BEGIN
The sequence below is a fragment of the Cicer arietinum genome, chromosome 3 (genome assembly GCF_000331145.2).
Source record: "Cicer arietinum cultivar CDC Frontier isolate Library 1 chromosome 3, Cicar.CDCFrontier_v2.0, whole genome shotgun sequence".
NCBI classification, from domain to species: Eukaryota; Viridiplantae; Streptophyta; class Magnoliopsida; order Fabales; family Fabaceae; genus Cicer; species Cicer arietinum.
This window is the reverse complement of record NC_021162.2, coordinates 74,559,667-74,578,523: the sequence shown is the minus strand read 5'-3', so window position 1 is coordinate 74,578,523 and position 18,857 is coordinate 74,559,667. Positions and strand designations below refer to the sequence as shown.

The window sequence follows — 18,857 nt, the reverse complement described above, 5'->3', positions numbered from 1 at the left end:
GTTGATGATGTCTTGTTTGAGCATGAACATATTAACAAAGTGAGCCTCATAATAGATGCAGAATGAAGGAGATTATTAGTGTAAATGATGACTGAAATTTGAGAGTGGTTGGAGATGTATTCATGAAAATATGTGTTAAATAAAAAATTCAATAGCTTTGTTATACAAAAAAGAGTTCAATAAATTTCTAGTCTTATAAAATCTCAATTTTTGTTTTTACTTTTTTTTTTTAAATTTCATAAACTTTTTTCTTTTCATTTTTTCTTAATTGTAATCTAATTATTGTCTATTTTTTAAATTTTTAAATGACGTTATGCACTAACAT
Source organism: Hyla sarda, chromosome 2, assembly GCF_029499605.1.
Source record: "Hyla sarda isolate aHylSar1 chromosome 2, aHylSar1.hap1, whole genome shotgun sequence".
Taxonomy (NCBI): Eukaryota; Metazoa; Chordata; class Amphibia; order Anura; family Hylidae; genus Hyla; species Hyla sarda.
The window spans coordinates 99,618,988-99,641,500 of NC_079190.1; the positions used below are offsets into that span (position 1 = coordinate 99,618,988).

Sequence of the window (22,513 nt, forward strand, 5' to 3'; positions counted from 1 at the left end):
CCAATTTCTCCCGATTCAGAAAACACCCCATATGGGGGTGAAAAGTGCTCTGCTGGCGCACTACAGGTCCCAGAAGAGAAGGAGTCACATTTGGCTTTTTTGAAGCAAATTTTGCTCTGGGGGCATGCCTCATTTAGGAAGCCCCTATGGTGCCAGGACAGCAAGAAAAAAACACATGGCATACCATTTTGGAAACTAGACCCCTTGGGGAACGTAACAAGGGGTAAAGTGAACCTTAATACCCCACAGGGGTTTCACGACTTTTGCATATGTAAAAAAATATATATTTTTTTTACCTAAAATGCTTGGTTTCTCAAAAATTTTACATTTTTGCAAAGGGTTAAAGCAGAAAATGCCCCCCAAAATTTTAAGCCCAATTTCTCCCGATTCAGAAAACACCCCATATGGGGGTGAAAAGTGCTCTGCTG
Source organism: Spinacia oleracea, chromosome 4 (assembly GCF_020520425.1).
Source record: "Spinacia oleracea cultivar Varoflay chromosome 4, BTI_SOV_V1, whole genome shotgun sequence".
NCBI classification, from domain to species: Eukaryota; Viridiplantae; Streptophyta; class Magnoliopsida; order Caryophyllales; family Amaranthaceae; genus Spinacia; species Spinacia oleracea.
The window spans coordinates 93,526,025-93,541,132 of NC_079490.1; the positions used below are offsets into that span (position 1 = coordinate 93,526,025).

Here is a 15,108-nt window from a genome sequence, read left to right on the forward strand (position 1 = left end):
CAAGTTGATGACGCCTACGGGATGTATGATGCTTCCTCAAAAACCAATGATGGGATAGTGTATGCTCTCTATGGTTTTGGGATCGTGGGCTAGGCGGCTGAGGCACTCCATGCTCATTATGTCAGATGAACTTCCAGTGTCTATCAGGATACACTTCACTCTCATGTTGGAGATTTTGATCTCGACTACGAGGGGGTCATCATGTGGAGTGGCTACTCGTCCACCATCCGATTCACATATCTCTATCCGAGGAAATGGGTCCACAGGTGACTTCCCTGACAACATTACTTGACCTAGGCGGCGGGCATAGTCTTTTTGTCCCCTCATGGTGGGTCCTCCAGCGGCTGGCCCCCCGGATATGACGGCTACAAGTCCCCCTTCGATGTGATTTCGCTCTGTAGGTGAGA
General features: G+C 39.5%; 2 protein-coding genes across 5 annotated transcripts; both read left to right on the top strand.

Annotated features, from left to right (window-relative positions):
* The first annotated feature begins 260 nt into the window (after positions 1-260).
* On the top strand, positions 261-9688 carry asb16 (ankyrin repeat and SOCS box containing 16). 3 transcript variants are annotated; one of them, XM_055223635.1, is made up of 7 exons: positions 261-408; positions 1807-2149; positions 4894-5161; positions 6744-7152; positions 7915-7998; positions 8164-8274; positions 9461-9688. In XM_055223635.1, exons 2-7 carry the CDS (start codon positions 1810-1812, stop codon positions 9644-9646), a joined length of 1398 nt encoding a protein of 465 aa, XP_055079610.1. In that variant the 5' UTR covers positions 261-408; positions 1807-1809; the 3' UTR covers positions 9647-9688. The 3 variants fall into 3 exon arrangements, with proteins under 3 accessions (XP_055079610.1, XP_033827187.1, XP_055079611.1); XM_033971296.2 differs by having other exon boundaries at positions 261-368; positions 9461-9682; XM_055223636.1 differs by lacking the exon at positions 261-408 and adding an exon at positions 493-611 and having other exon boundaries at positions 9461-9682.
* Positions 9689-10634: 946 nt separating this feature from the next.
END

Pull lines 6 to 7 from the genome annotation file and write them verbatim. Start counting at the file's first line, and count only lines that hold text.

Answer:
GTTGATGATGTCTTGTTTGAGCATGAACATATTAACAAAGTGAGCCTCATAATAGATGCAGAATGAAGGAGATTATTAGTGTAAATGATGACTGAAATTTGAGAGTGGTTGGAGATGTATTCATGAAAATATGTGTTAAATAAAAAATTCAATAGCTTTGTTATACAAAAAAGAGTTCAATAAATTTCTAGTCTTATAAAATCTCAATTTTTGTTTTTACTTTTTTTTTTTAAATTTCATAAACTTTTTTCTTTTCATTTTTTCTTAATTGTAATCTAATTATTGTCTATTTTTTAAATTTTTAAATGACGTTATGCACTAACAT
Source organism: Hyla sarda, chromosome 2, assembly GCF_029499605.1.